Unknown Speaker: On the face of it, it would seem that there isn't such a risk, because the only circumstance... or the only obvious circumstance... in which the State could see the... seek the death penalty again is the one that we have in this case, in which the defendant takes the appeal on some underlying issue of guilt or innocence, and it's only then, if he is successful, that the State would, on its view and on the Pennsylvania supreme court's view, have another shot at getting the death penalty.
Justice Souter: Is there any greater risk of the State's being... bringing repetitive, making repetitive attempts to get the death penalty against a given defendant?
Mr. Dunham: Well, Your Honor, if the judgment is not a final judgment sentence, I don't see as a matter of double jeopardy jurisprudence what would prevent the State of Pennsylvania from then saying, for every other defendant who had received a life sentence solely by virtue of a split jury, why that would not be subject to further proceedings.
Justice Souter: Well, that's a question that ultimately I intended to ask counsel on the other side, but what's your position on it?
Mr. Dunham: I think that--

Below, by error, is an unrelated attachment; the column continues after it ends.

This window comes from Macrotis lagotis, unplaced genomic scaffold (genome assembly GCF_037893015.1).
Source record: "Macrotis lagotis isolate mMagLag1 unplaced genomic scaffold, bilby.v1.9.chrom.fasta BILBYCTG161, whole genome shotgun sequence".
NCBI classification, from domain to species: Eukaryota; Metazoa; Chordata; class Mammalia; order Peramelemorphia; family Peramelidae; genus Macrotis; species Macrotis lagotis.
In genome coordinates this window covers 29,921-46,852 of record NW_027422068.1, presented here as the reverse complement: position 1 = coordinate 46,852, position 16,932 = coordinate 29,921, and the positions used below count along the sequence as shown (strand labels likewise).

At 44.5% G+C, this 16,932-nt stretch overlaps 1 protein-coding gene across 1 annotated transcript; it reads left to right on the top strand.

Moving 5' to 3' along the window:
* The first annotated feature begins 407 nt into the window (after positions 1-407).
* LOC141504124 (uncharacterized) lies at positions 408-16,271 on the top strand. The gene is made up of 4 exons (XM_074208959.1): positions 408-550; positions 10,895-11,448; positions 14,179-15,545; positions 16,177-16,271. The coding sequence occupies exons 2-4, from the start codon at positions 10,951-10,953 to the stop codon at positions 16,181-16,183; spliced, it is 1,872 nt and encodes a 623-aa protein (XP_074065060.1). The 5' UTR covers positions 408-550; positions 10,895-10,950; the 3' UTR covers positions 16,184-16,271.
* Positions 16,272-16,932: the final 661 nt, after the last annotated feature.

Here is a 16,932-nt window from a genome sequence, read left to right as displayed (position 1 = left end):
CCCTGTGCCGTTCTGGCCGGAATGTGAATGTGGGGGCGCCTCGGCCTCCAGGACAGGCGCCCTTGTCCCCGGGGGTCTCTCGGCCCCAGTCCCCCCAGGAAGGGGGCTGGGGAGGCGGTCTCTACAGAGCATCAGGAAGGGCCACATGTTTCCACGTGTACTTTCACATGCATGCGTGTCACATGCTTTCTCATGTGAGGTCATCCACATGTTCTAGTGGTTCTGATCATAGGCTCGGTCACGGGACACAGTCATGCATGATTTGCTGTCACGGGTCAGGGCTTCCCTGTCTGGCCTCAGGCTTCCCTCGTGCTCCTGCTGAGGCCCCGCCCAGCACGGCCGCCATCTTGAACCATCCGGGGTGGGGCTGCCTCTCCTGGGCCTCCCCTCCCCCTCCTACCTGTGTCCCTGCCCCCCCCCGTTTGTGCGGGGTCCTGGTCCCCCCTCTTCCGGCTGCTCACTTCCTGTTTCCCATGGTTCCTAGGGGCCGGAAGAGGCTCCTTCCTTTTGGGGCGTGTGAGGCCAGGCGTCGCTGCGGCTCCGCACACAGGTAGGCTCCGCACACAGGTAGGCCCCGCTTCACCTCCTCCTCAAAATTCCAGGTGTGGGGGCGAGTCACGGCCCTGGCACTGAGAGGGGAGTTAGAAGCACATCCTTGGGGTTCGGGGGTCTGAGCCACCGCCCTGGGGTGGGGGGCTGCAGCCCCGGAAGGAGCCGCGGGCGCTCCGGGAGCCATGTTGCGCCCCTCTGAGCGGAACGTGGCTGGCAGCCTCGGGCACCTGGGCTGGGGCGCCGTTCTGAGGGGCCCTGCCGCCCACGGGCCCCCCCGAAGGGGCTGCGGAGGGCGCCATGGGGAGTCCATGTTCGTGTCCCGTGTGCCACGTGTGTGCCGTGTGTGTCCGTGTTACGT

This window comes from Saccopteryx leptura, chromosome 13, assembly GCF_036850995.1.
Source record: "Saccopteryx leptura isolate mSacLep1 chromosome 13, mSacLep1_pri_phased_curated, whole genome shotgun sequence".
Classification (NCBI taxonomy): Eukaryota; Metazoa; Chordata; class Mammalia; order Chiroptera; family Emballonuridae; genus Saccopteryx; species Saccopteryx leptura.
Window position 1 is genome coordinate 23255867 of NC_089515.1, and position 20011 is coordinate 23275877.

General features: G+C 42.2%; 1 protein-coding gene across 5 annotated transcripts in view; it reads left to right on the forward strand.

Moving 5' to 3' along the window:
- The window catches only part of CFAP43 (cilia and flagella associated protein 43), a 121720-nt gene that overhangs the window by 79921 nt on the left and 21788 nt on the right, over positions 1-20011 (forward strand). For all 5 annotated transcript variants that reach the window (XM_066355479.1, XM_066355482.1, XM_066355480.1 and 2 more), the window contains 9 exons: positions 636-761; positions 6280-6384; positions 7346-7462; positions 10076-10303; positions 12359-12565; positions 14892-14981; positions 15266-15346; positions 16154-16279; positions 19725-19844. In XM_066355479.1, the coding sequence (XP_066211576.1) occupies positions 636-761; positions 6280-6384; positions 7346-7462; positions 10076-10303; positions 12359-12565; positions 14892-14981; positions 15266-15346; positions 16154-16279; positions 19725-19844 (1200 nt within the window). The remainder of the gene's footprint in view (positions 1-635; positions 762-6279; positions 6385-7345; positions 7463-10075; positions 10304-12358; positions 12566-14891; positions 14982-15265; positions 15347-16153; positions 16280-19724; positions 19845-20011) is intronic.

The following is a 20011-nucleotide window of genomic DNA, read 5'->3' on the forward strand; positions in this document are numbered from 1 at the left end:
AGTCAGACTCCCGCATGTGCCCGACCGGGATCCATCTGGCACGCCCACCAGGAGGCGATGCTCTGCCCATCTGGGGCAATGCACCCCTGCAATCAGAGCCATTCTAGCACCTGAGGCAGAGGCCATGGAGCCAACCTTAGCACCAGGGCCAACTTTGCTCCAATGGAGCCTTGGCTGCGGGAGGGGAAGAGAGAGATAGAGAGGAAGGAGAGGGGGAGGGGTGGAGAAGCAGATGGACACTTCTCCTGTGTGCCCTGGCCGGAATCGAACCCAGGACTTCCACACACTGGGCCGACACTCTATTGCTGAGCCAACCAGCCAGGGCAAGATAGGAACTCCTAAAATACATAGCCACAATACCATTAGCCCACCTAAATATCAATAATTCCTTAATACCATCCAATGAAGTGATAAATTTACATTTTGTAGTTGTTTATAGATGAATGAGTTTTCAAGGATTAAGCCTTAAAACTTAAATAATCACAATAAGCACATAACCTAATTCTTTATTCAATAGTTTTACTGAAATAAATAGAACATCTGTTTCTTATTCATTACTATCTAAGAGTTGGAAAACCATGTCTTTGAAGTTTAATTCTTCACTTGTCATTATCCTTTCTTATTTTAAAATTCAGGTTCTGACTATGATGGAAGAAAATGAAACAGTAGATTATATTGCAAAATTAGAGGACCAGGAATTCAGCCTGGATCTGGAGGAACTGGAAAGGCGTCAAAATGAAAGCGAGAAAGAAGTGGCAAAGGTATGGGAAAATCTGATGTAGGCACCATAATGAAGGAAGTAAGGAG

Justice Souter: If you lose, is that, in your judgment, the consequence?
Mr. Dunham: --I think that's--
Justice Souter: That even in a case in which the defendant does not appeal the underlying conviction, the State can say, we'd simply like to try again on penalty?
Is that your position?
Mr. Dunham: --Your Honor, under double jeopardy law, yes, I think that would be the risk--
Justice Souter: Well, is it a plausible position under Pennsylvania law, because I... and here I'm really at sea, but we've been told that the State has no appeal from the sentence.
The State cannot go to the State supreme court and say something was wrong in the sentencing proceeding and we should have another opportunity, so how would the State get its second choice?
Do you think it would be inconsistent under State law for the State simply to go to the trial judge and say We'd like you to vacate that judgment insofar... or the verdict... insofar as it calls for a life sentence and let us try again?